Publication Date


Advisor(s) - Committee Chair

Martha Day (Director), Janet Applin, Jie Zhang

Degree Program

Educational Leadership Doctoral Program

Degree Type

Doctor of Education


This study examined the relationship of pre-service teachers’ self-theories of intelligence (mindset) and their attitudes about Web 2.0. The research questions evaluate: (a) Whether a significant correlation exists between pre-service teachers’ mindsets and attitudes about Web 2.0 (social media), and (b) Whether significant differences exist between demographic groups (e.g., age, certification area, gender) and their attitudes about Web 2.0 (social media). Results of the study indicate that a weak correlation between pre-service teachers’ perceived mindsets and perceived attitudes about Web 2.0 was statistically significant. In addition, significant differences were found based upon certification area, gender, and age with the sample’s attitudes about Web 2.0 tools. Future research might include the manipulation of pre-service teachers’ mindsets to measure the affect on their attitudes toward Web 2.0. Analysis of pre-service teachers’ mindsets and attitudes about Web 2.0 on a more comprehensive scale (state or national), as opposed to regional, will provide greater insights into the affect of mindsets on attitudes about Web 2.0, particularly within specific demographics due to increasing the sample size. One possible outcome of this study is that pre-service teacher programs might better prepare their graduates to utilize Web 2.0 technologies by manipulating preservice teachers’ fixed mindsets toward growth mindsets. Ultimately, students will benefit, as utilizing Web 2.0 skills is a necessity for the 21st century (Wagner, 2008).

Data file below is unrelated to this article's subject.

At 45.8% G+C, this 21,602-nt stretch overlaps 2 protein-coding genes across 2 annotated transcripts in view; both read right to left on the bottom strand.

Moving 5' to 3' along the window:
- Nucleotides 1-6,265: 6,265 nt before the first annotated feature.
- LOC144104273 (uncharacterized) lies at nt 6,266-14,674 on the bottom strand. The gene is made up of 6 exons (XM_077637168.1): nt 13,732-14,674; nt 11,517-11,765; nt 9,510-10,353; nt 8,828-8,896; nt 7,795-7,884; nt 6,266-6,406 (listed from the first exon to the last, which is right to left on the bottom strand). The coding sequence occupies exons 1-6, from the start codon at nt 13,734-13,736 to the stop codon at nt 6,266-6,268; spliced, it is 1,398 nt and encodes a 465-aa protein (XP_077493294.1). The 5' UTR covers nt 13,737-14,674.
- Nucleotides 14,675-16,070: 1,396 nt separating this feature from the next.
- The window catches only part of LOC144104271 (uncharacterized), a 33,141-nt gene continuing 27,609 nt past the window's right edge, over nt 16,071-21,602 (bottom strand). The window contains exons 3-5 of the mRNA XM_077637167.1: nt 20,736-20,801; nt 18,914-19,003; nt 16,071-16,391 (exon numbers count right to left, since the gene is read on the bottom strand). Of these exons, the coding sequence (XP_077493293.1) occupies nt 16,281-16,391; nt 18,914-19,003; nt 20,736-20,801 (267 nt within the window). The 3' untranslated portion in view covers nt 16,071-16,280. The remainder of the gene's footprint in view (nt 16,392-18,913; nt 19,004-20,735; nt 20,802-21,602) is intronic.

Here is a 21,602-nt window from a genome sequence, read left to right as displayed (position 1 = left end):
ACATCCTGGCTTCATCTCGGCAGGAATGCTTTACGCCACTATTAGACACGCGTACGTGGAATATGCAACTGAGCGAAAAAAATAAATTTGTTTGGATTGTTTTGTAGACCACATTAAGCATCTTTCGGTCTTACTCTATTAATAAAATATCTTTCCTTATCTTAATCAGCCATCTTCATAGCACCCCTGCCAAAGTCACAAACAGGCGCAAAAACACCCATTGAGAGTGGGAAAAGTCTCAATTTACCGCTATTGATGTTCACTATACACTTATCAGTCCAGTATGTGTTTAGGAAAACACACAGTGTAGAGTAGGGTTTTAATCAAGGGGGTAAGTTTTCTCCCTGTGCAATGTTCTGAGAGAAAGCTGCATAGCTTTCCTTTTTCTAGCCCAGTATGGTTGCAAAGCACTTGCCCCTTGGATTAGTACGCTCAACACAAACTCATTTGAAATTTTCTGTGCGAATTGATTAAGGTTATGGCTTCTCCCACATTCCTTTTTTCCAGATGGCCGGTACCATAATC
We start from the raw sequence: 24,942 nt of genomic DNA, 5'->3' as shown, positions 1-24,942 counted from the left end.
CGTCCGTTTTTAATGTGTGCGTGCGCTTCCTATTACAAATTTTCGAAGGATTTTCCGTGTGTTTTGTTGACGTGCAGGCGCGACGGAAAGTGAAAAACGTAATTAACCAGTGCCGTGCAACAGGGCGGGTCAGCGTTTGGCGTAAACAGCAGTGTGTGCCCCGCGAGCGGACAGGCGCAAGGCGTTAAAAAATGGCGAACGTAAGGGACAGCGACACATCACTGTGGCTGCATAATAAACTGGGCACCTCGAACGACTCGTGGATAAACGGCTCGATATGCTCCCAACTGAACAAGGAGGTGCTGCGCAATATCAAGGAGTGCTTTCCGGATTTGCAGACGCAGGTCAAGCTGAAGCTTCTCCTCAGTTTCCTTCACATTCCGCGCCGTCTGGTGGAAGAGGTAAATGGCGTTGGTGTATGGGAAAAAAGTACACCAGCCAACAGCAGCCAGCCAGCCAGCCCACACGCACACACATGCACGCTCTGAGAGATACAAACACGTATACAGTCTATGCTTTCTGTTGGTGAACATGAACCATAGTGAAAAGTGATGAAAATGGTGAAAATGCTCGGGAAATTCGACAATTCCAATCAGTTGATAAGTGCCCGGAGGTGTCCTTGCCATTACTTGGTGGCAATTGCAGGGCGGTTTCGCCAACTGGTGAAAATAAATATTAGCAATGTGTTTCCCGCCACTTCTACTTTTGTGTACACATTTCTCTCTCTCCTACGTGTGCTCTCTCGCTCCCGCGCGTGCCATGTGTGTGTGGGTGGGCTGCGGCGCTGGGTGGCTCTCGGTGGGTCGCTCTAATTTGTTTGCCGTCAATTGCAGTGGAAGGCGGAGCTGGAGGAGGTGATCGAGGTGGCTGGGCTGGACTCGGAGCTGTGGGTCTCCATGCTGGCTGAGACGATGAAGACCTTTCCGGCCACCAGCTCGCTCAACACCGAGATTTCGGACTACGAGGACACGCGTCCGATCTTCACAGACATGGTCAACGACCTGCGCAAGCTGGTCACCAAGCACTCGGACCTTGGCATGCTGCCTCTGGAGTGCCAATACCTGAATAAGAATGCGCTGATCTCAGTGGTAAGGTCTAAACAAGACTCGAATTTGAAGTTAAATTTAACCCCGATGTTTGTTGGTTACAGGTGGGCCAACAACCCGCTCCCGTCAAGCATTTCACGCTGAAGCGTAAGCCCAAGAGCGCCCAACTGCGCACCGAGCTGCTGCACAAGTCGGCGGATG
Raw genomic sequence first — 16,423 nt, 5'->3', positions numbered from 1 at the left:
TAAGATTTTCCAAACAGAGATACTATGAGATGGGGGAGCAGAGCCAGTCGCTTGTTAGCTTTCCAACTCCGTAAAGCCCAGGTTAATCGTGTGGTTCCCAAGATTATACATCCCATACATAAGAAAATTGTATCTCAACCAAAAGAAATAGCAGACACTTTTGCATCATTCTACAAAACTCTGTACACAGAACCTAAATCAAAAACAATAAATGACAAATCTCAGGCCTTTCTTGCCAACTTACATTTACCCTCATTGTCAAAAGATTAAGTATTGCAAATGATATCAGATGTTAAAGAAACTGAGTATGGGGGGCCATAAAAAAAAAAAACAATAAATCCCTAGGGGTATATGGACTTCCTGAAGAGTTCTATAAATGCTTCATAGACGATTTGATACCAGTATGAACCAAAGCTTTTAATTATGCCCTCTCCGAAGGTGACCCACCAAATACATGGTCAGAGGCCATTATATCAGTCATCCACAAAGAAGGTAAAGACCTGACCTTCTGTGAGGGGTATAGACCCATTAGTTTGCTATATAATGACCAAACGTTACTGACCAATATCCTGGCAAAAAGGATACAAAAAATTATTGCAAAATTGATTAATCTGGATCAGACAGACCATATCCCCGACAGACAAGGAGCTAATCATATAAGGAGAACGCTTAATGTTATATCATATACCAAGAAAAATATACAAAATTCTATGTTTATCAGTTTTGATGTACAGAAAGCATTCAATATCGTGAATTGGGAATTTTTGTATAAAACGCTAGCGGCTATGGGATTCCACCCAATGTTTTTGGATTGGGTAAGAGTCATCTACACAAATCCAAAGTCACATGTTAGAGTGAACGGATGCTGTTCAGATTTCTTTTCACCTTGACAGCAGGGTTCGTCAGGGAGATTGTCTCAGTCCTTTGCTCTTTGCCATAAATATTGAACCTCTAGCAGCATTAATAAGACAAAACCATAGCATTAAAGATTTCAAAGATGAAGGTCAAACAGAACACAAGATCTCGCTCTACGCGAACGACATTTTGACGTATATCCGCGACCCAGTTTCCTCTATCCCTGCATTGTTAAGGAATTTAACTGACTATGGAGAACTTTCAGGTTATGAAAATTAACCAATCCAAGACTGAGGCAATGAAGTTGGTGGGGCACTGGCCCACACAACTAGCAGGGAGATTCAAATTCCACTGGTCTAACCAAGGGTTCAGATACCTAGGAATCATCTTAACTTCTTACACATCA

Education | Educational Methods | Instructional Media Design | Teacher Education and Professional Development